Sep 16, 2008

the architecture of happiness

i took alain de botton's architecture of happiness out of lamont last week. it may be the pleasantest architectural theory i've ever read, and he manages regardless to discuss several things of special interest to me. care is often a tacit component of the discussion of craft. de botton, because of his particular orientation to the affective quality of architecture, provides a particularly crisp summary of the meaning of care in craft and the conditions that allow it to be practised:

in a busy, often heedless world, they stand as markers of patience and generosity, of a kind of sweetness and even love: a kindness without ulterior motive.

Although we belong to a species which spends an alarming amount of its time blowing things up, every now and then we are moved to add gargoyles or garlands, stars or wreaths, to our buildings for no practical reason whatever. In the finest of these flourishes, we can read signs of goodness in a material register, a form of frozen benevolence. We see in them evidence of those sides of human nature which enable us to thrive rather than simply survive. These elegant touches remind us that we are not exclusively pragmatic or sensible: we are also creatures who, with no possibility of profit or power, occasionally carves friars out of stone and mould angels onto walls. In order not to mock such details, we need a culture confident enough about its pragmatism and aggression that it can also acknowledge the contrary demands of vulnerability and play -- a culture, that is, sufficiently unthreatened by weakness and decadence to allow for visible celebrations of tenderness.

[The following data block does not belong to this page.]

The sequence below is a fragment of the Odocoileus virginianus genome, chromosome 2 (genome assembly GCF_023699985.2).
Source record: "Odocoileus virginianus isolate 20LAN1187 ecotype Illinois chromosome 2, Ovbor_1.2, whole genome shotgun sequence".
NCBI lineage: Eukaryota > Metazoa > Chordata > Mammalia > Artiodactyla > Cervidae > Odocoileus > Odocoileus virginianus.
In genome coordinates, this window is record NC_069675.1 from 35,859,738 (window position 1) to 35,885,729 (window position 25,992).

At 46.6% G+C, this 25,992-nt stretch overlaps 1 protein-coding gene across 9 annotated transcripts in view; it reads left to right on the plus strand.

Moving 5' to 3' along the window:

security (just a synonym here for confidence) seems a prerequisite for people to imbue their work with generosity (toward age and decay, space, light). perhaps this is why it seems to be that the only artists able to make work that is not overwrought are those psychologically secure in a body of work or a conceptual space in which to work.

another attraction of the book is its conscious and constant exploration of the fine line separating normalcy from bathos: for example, discussing those who eschew physical possessions because of a refined sensitivity to their eventual decay:
Such melancholic enthusiasts will see the moth hole beneath the curtain swatch and the ruin beneath the plan. They may at the last moment cancel and appointment with an estate agent, having realised that the house under offer, as well as the city and even civilisation itself, will soon enough be reduced to fragments of shattered brick over which cockroaches will triumphantly crawl.

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